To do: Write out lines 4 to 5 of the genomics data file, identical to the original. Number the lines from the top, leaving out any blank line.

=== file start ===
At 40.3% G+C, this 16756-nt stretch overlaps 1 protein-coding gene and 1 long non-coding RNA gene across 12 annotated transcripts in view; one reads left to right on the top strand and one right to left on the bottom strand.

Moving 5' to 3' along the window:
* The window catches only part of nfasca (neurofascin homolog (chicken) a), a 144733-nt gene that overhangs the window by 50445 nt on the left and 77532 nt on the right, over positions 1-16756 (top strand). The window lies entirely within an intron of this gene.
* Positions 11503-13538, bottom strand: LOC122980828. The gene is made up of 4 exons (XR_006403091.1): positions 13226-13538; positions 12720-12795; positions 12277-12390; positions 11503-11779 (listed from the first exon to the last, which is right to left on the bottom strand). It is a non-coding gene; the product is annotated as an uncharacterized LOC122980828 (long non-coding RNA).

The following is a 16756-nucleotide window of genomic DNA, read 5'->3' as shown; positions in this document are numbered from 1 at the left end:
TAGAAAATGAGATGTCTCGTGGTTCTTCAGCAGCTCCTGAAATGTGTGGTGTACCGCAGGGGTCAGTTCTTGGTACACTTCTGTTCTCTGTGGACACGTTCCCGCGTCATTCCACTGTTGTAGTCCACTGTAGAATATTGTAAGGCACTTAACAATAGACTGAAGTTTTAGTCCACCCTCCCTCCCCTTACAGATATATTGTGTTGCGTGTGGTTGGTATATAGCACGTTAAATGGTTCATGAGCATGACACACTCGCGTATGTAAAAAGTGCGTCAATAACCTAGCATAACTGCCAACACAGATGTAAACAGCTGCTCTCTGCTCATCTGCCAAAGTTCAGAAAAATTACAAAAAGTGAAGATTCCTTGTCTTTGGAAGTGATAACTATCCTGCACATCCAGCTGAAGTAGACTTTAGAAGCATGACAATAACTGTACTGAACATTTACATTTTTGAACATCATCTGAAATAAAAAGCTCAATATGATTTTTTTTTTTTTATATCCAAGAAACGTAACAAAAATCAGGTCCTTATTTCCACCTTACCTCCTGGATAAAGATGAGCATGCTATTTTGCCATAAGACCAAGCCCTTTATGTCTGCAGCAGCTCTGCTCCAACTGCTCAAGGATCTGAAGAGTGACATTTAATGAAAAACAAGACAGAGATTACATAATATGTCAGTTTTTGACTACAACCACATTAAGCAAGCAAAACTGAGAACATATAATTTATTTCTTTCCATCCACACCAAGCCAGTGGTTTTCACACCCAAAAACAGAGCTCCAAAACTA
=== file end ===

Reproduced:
* Positions 11503-13538, bottom strand: LOC122980828. The gene is made up of 4 exons (XR_006403091.1): positions 13226-13538; positions 12720-12795; positions 12277-12390; positions 11503-11779 (listed from the first exon to the last, which is right to left on the bottom strand). It is a non-coding gene; the product is annotated as an uncharacterized LOC122980828 (long non-coding RNA).

The following is a 16756-nucleotide window of genomic DNA, read 5'->3' as shown; positions in this document are numbered from 1 at the left end: